PERSEPHONE SAT IN HER ROOM, glancing at the window. There was not much to look at. Hades had put her room away from the others, toward the wastelands of the Underworld, the empty lands, where there was nothing much besides black ground and pillars of smoke. She knew that if her room were at the other end of the palace, she would see fire and destruction.
Hades had said he would return in a day or two. That meant she still had a slight chance to get out. Not of the Underworld. She knew that was impossible. She wanted to at least see the gardens. If anything, they were still growing things, and they offered no ridicule or emotions.
She stood, walking over to her door, opening it so there was only a small crack. The large, black dog outside of her door was sleeping soundly, even snoring slightly. The snore was deep and ragged, more like a growl with each inhale.
Persephone slid out of her door, shutting the door softly. The dog did not stir.
She continued her walk outside, and found it was colder now, even in spite of the fires burning at the borders of the garden.
The jewels were flickering in the firelight, gleaming and sparkling. Persephone noticed a patch of dull jewels. They caught little light. She walked over to them, looking down at the pale pink crystals. She reached up hesitantly, and her fingertips brushed a gem lightly. She shivered at once. The gems were cold, but suddenly after her touch they lit up and started to gleam even brighter than the others.
Hmm. Even though the crystals aren't living, I can still brighten them. I wonder why, wondered Persephone, admiring the gleaming colors. They were somewhat similar to her flowers back home, and right now these were all she had.
Suddenly, from behind her, came a muffled groan.
Persephone whipped around, looking for the source of the noise. She saw nothing, and began to turn back to the jewels, but then something appeared a few feet in front of her.
She jumped slightly, her eyes roaming over the thing that stood in front of her.
It was black and skeletal, its bones clattering with every slightest movement. It was shaking and it seemed like its black, charred skin was dripping off.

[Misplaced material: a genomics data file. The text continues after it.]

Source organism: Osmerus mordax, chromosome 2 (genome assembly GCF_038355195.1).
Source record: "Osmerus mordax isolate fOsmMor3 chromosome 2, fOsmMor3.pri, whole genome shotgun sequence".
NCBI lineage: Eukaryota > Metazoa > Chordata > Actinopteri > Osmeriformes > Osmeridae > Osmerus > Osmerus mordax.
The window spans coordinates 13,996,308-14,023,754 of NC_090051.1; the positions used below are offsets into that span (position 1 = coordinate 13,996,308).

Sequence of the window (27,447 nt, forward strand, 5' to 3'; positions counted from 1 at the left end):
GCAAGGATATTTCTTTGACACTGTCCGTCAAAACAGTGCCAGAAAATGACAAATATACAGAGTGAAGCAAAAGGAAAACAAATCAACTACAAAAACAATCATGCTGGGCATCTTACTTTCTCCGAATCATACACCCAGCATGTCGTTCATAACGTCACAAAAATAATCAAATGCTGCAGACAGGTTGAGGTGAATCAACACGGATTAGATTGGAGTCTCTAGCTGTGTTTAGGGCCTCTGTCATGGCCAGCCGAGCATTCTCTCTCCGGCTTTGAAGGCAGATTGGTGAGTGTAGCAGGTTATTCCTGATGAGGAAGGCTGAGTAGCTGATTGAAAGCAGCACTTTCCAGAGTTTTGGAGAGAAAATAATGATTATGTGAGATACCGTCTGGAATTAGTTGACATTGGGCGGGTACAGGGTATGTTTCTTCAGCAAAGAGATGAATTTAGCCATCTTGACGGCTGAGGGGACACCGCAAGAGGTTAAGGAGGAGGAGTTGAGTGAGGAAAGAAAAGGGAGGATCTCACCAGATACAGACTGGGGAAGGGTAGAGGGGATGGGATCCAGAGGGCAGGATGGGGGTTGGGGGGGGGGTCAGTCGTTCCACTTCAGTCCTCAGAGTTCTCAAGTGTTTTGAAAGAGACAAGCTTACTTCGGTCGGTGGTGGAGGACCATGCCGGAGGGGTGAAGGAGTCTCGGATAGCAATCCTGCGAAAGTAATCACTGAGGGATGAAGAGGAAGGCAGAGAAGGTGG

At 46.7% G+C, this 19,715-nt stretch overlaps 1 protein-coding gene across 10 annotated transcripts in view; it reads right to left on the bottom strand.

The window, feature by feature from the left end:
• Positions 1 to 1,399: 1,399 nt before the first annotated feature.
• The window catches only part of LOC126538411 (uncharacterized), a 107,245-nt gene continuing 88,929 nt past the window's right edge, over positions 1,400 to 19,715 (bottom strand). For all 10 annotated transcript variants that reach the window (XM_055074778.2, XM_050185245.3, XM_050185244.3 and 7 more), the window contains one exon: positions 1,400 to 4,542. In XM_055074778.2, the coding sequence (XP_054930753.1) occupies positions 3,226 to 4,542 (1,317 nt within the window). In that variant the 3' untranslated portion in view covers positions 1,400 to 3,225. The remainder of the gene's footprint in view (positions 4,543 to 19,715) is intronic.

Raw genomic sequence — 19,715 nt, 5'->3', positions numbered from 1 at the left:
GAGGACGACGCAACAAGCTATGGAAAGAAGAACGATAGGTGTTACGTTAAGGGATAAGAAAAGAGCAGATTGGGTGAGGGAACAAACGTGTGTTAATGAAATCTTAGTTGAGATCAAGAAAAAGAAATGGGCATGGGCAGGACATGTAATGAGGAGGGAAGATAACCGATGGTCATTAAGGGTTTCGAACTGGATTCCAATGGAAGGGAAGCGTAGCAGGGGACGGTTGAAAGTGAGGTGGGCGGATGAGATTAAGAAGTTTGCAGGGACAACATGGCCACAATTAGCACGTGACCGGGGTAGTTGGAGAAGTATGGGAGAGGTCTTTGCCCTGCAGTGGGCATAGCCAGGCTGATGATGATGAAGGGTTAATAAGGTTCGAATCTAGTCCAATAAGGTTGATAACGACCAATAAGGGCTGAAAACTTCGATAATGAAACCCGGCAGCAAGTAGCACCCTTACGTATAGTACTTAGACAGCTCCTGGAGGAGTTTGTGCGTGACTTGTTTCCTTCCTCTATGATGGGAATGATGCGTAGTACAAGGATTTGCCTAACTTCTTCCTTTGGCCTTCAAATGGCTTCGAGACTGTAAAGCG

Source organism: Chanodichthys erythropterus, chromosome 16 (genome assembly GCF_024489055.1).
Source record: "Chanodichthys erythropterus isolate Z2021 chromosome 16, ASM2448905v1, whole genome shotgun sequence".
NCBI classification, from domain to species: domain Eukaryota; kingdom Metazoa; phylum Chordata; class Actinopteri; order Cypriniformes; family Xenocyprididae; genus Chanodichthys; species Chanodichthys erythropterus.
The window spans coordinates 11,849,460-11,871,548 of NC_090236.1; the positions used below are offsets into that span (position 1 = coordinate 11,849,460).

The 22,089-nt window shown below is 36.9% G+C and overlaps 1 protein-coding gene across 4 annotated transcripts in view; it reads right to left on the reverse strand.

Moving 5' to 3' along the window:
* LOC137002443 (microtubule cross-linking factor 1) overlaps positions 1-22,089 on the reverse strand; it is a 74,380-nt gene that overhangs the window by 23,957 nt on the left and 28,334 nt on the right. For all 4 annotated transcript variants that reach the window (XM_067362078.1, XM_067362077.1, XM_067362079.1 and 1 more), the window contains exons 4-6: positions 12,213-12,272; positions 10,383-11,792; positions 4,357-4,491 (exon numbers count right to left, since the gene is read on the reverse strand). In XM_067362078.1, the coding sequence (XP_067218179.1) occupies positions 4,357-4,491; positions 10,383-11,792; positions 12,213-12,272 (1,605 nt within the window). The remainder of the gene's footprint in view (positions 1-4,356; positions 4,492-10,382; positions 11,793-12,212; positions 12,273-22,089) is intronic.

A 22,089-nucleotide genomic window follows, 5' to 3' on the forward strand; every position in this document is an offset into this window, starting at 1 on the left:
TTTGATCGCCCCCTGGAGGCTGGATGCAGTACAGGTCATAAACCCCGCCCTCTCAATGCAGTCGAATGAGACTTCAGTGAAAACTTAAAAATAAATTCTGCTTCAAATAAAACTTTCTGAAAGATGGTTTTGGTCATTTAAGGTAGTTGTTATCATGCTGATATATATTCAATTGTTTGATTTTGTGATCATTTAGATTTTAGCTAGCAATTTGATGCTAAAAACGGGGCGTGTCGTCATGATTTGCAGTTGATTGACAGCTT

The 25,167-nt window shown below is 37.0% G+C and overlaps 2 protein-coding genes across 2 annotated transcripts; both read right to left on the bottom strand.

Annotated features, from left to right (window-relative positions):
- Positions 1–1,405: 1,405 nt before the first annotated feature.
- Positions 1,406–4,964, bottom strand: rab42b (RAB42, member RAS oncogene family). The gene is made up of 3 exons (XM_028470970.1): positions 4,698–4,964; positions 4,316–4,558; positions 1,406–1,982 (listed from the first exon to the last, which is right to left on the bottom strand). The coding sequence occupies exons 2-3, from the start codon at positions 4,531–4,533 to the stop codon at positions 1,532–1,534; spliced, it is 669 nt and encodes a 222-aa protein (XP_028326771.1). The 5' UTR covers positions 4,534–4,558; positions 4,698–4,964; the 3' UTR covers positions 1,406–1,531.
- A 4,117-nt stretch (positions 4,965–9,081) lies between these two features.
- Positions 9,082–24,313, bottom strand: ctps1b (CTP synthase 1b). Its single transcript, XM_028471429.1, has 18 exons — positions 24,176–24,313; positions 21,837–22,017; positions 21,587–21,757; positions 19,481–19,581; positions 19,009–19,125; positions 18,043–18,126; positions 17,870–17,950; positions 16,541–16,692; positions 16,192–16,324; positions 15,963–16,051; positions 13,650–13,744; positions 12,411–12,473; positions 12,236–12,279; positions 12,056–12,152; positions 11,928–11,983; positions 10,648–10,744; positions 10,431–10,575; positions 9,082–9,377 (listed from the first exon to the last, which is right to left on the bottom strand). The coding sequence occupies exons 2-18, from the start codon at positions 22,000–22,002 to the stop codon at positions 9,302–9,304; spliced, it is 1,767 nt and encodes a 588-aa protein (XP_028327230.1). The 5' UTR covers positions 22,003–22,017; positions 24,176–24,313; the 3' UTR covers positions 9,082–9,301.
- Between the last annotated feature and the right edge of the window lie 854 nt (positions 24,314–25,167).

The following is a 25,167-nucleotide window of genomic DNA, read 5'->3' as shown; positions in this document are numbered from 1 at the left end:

"H…help…" the creature sputtered. With its words black spittle came out of its mouth, dribbling down its chin and onto the black floor.
"I have no power here," said Persephone, shaking her head. She turned slightly, and suddenly the poor, emaciated creature was in inches from her face. Instead of a feeling of guilt for the thing, it was a fear that rolled through Persephone's skin as the skeleton no longer had a look of pain, but instead had a look of… hunger.
The thing opened its mouth at Persephone, but suddenly there was a loud screech and the skeletal creature was pulled away and tossed onto the floor.
A Fury hovered over the knocked down creature, screeching and growling. The creature's mouth opened, and emitted a loud, guttural—but utterly human—scream as the Fury bit into it and twisted.
Suddenly, the creature underneath it vanished. Persephone gasped, and tripped over her dress trying to run away.
The Fury saw her escape attempt, and turned its attention toward her. It hissed, baring its dripping fangs. Persephone screamed as the Fury leapt toward her and landed on top of her.
She struggled with it, but not for long. There was a sound of a whip contacting with skin, and the Fury hissed over her, but did not move. It instead bit down on Persephone's arm, and she felt a sharp, stinging pain start to course through her veins. Persephone screamed again, and the Fury was ripped away from her, its teeth finally leaving her arm.
"Get away, Tisiphone!" shouted Hades, his voice filled with power and rage.